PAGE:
As I’ve said many times, I’m a big fan of Malcolm Gladwell’s essays, so when Uncle Wayne and Aunt Jane got me a gift certificate to Barnes and Noble for Hanukkah, I bought a copy of his new book, Outliers. I couldn’t put it down and it was a quick read, so I finished it in a few days. The book is broken into two halves. The first half explores the idea that successful people are successful because firstly they get lucky and secondly they work hard to take advantage of that luck. The second half explores the idea that different cultures are, in fact, different and that those differences have real effects over many generations. It’s linked to the first half in that these differences are intertwined with the lucky breaks people get.
While I enjoyed it, the book seemed a bit padded at times. There were tangential tables that took up multiple pages and the epilogue, an account of the lucky occurrences throughout Gladwell’s family tree, was a nice anecdote but didn’t really bring any more support to the thesis. A couple of the citations came from wikipedia. Certainly not worth the $29 list price, or even the $20 discount price, I’d recommend waiting for the paperback edition or a secondhand copy. There were, however, a number of choice Gladwellian factoids, which I will relate.
In the first half of the book, there were some interesting anecdotes about the lucky breaks that Bill Gates and Bill Joy got on their ways to the top, but the most interesting idea was the fact that there are certain birth months and years that are better than others for success in various fields. The first example of this is in sports, where a national birthday cutoff for kids leads to a disproportionate number of the best adult athletes being born just after that cutoff. The explanation is that the kids who are the oldest for their age group are the biggest and best and they get put on traveling teams, get more practice, play more, and get better coaching, which eventually leads to a significant advantage when they grow up. In English football, the cutoff is September 1st and, at one point in the mid 90s, the Premier League had twice as many players born in the three months after the cutoff than the three before it (nature article). This is apparently also true in elementary school where older 4th graders score better on math tests than younger classmates. This advantage even continues through college, where “students belonging to the relatively youngest group in their class are under-represented by about 11.6 percent.”
Gladwell also describes two cases where birth year gave people legs up. The first was in the software industry. The titans of which were disproportionately born in 1954 and 1955. Gladwell’s argument is that these people were 20 or 21 in 1975 when the Altaire 8800, the first personally-attainable computer, was released. The second is in the lawyers specializing in hostile takeovers in the 1970s, who were disproportionately born during the great depression in the 1930s when birth rates dropped significantly. This gave them better access to schools, colleges, and law schools, which had just been expanded to accommodate the previous generation.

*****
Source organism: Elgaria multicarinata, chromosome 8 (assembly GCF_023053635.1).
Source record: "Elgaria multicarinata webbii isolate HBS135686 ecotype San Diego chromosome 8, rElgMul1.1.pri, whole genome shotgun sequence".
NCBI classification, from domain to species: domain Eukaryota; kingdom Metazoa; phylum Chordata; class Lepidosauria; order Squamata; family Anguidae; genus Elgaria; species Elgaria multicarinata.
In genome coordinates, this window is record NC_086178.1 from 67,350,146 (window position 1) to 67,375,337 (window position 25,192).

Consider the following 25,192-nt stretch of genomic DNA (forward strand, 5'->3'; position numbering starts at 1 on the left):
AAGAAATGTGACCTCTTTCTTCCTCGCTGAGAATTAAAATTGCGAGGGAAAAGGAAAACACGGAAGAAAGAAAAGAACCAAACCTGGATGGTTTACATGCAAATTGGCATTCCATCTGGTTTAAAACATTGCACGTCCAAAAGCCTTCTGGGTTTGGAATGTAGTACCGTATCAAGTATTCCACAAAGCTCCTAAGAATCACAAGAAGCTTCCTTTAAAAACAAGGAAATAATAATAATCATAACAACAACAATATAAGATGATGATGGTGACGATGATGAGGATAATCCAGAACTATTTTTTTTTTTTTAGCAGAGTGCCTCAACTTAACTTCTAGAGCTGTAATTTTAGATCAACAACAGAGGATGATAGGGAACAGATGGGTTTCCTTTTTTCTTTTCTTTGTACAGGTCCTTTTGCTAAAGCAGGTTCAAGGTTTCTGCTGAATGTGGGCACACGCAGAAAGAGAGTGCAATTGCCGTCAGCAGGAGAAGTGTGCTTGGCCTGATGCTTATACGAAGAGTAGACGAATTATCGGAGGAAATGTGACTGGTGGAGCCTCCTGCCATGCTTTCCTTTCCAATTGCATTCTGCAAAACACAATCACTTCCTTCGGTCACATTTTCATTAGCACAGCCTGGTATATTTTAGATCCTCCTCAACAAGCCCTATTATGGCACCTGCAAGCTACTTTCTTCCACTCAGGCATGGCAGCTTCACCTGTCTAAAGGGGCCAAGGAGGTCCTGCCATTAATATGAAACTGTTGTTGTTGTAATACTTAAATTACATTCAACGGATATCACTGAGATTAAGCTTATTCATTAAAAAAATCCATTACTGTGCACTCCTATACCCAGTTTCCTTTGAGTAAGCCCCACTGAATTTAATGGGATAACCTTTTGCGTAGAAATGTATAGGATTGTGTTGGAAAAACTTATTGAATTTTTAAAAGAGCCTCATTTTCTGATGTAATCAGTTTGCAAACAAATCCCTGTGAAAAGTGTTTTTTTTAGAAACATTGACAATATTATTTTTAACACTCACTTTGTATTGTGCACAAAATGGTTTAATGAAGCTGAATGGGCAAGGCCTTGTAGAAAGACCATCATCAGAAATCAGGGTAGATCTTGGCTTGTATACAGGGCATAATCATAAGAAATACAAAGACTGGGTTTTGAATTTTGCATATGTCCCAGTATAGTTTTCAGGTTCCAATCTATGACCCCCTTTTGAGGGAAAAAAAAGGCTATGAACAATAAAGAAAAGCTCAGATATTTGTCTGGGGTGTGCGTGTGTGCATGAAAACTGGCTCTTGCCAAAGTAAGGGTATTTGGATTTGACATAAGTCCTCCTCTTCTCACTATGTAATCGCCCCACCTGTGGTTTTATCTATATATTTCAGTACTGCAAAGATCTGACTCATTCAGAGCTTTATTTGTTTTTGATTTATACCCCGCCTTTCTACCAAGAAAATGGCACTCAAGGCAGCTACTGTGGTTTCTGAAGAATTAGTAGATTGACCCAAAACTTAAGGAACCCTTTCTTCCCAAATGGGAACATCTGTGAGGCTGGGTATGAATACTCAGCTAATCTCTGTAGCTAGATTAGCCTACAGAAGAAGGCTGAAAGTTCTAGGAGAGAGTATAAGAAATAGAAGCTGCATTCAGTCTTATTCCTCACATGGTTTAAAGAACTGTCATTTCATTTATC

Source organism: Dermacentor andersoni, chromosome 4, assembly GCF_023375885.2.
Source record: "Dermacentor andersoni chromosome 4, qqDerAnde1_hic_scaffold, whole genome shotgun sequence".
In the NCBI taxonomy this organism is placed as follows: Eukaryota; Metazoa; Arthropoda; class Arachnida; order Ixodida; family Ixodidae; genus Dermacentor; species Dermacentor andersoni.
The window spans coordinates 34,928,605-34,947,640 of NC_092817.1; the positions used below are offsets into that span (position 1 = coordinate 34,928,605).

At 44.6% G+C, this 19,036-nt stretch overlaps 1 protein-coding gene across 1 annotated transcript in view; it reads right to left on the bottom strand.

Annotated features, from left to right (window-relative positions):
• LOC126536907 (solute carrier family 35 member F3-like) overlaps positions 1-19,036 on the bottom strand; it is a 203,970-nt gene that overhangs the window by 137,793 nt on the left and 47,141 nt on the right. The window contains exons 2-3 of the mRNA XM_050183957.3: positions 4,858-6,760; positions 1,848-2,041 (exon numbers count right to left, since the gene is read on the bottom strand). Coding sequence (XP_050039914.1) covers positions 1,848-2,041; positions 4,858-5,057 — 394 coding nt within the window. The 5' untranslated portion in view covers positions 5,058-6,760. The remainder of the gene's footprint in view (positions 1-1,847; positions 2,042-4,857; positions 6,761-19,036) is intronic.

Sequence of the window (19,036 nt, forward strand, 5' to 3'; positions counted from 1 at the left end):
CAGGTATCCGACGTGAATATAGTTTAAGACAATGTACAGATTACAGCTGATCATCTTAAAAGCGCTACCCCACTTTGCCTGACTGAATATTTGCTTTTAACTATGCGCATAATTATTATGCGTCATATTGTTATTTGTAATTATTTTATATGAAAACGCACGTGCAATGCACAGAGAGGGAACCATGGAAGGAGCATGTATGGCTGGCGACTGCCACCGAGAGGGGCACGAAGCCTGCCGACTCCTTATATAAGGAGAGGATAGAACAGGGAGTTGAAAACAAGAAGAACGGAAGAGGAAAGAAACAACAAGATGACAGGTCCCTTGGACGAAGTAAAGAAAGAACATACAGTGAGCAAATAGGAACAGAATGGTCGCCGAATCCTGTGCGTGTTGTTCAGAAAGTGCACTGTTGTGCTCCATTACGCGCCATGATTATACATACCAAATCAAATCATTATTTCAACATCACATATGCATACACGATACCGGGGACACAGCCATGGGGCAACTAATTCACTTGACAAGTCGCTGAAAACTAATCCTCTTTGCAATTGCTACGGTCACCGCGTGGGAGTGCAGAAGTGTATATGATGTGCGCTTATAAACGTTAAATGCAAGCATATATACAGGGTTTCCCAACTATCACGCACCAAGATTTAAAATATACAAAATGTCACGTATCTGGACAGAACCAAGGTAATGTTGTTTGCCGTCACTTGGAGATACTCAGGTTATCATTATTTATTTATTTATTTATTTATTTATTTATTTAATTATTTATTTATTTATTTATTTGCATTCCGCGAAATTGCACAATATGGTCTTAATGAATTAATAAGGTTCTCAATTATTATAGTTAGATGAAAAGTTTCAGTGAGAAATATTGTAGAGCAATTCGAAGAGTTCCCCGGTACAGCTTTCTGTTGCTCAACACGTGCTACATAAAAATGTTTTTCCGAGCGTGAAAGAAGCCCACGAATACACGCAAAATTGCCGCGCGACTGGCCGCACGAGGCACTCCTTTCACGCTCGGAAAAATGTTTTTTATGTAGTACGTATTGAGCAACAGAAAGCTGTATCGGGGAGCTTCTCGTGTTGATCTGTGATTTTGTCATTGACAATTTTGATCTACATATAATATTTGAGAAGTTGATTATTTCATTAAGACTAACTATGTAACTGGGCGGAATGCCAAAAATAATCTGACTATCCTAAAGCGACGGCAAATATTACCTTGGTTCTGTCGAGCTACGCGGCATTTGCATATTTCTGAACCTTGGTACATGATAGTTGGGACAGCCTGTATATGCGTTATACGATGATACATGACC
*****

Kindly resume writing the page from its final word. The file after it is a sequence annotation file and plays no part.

The second half of the book focused on the measurable effects of differences between cultures. In an interesting, but less convincing argument, Gladwell claims that rice cultivation in paddies leads to more entrepreneurial farmers, while wheat and corn cultivation lead to stronger feudal hierarchies. Apparently rice cultivation is quite a tricky endeavor and yields are increased by leveling the ground in the paddy, maintaining the correct water level, using the right combination of rice strains, weeding thoroughly, and fertilizing properly. Rice landlords charged fixed rent, allowing rice farmers to profit from larger harvests while wheat landlords payed fixed wages regardless of yield.
Chinese rice farmers were able to grow rice all year round, harvesting and planting new seedlings two or three times a year. French peasants, on the other hand, planted in the spring, harvested in the fall, and hibernated through the winter. Rice paddies, furthermore, are enriched by nutrients in the irrigation and can be used continuously. Wheat and corn fields, on the other hand, are exhausted by agriculture and need to lie fallow every few years to recover. Gladwell suggests that this difference in farming practices led to opposing cultural analogies for human mental growth, and to differences national school schedules: the American school year is on average 180 days long, while the Japanese school year is 243 days long.
His slightly more convincing argument in this section was about plane crashes. Apparently, plane crashes are generally caused by the compounding of a number of small errors, a condition that is best mitigated by sharing responsibilities between the captain and the first officer. In cultures that have a great deal of respect for authority, such as Korea, the deference the first officers showed to captains tended to cause more crashes. Between 1988 and 1998, Korean Airlines lost 4.79 planes in accidents for every million departures. Compare that to United Airlines, which in the same period lost 0.27 planes in accidents for every million departures. By training its first officers to be more assertive when they noticed a problem, Korean Air has gotten these numbers in line with other carriers. An IBM psychology Geert Hofstede surveyed employees around the globe and used their answers to assemble a set of dimensions for measuring how cultures differ from each other, now known as Hofstede’s dimensions. Korea is apparently second from the top of Hofstede’s list in deference towards authority.
Overall it was a fun read, but I think I’m a bigger fan of Gladwell’s shorter writings.